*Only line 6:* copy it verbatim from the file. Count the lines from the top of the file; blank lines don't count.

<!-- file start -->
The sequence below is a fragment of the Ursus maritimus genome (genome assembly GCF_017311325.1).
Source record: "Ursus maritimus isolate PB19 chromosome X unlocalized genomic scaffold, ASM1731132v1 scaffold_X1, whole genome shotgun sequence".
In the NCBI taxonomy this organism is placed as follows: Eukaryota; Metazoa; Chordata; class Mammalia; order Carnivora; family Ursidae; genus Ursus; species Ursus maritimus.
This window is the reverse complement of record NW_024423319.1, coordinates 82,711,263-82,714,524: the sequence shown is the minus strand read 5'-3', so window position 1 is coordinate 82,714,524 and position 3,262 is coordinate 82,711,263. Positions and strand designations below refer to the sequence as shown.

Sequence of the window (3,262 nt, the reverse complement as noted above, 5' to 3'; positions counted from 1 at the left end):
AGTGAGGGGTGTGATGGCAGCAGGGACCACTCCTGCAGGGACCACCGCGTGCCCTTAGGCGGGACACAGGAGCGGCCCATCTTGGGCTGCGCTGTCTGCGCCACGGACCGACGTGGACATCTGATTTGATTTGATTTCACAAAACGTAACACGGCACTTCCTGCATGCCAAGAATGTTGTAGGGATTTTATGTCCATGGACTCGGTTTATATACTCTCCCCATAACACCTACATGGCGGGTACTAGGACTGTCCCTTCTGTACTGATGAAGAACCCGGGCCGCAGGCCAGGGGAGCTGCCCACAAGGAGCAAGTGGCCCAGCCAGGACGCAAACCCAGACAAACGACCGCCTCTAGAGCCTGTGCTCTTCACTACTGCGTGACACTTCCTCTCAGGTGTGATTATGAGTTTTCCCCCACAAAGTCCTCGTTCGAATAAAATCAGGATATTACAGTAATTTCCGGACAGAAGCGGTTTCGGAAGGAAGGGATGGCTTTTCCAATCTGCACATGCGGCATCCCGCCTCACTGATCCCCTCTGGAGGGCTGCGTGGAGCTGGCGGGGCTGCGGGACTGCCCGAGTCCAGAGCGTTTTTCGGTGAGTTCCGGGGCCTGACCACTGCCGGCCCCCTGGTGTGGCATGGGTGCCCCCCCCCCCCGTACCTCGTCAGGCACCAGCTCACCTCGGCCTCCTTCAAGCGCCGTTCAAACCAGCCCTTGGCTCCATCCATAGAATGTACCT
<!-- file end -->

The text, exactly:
AGTGAGGGGTGTGATGGCAGCAGGGACCACTCCTGCAGGGACCACCGCGTGCCCTTAGGCGGGACACAGGAGCGGCCCATCTTGGGCTGCGCTGTCTGCGCCACGGACCGACGTGGACATCTGATTTGATTTGATTTCACAAAACGTAACACGGCACTTCCTGCATGCCAAGAATGTTGTAGGGATTTTATGTCCATGGACTCGGTTTATATACTCTCCCCATAACACCTACATGGCGGGTACTAGGACTGTCCCTTCTGTACTGATGAAGAACCCGGGCCGCAGGCCAGGGGAGCTGCCCACAAGGAGCAAGTGGCCCAGCCAGGACGCAAACCCAGACAAACGACCGCCTCTAGAGCCTGTGCTCTTCACTACTGCGTGACACTTCCTCTCAGGTGTGATTATGAGTTTTCCCCCACAAAGTCCTCGTTCGAATAAAATCAGGATATTACAGTAATTTCCGGACAGAAGCGGTTTCGGAAGGAAGGGATGGCTTTTCCAATCTGCACATGCGGCATCCCGCCTCACTGATCCCCTCTGGAGGGCTGCGTGGAGCTGGCGGGGCTGCGGGACTGCCCGAGTCCAGAGCGTTTTTCGGTGAGTTCCGGGGCCTGACCACTGCCGGCCCCCTGGTGTGGCATGGGTGCCCCCCCCCCCCGTACCTCGTCAGGCACCAGCTCACCTCGGCCTCCTTCAAGCGCCGTTCAAACCAGCCCTTGGCTCCATCCATAGAATGTACCT